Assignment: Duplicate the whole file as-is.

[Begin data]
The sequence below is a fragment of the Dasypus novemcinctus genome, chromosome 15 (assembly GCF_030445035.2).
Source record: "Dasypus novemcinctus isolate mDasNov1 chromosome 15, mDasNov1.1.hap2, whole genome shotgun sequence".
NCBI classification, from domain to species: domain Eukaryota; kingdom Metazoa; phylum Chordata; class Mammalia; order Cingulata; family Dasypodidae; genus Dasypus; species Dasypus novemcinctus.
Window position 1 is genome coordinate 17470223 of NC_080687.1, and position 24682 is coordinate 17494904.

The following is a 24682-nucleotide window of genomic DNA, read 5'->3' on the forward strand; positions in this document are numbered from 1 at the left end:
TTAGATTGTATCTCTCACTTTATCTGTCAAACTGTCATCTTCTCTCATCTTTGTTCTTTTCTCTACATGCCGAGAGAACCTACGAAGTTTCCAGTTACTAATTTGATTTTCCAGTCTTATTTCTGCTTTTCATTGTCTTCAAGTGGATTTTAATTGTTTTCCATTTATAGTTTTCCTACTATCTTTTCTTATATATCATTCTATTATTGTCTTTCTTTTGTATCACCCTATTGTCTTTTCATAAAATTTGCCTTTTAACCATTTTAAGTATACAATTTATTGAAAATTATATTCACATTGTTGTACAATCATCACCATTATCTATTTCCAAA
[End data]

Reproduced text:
The sequence below is a fragment of the Dasypus novemcinctus genome, chromosome 15 (assembly GCF_030445035.2).
Source record: "Dasypus novemcinctus isolate mDasNov1 chromosome 15, mDasNov1.1.hap2, whole genome shotgun sequence".
NCBI classification, from domain to species: domain Eukaryota; kingdom Metazoa; phylum Chordata; class Mammalia; order Cingulata; family Dasypodidae; genus Dasypus; species Dasypus novemcinctus.
Window position 1 is genome coordinate 17470223 of NC_080687.1, and position 24682 is coordinate 17494904.

The following is a 24682-nucleotide window of genomic DNA, read 5'->3' on the forward strand; positions in this document are numbered from 1 at the left end:
TTAGATTGTATCTCTCACTTTATCTGTCAAACTGTCATCTTCTCTCATCTTTGTTCTTTTCTCTACATGCCGAGAGAACCTACGAAGTTTCCAGTTACTAATTTGATTTTCCAGTCTTATTTCTGCTTTTCATTGTCTTCAAGTGGATTTTAATTGTTTTCCATTTATAGTTTTCCTACTATCTTTTCTTATATATCATTCTATTATTGTCTTTCTTTTGTATCACCCTATTGTCTTTTCATAAAATTTGCCTTTTAACCATTTTAAGTATACAATTTATTGAAAATTATATTCACATTGTTGTACAATCATCACCATTATCTATTTCCAAA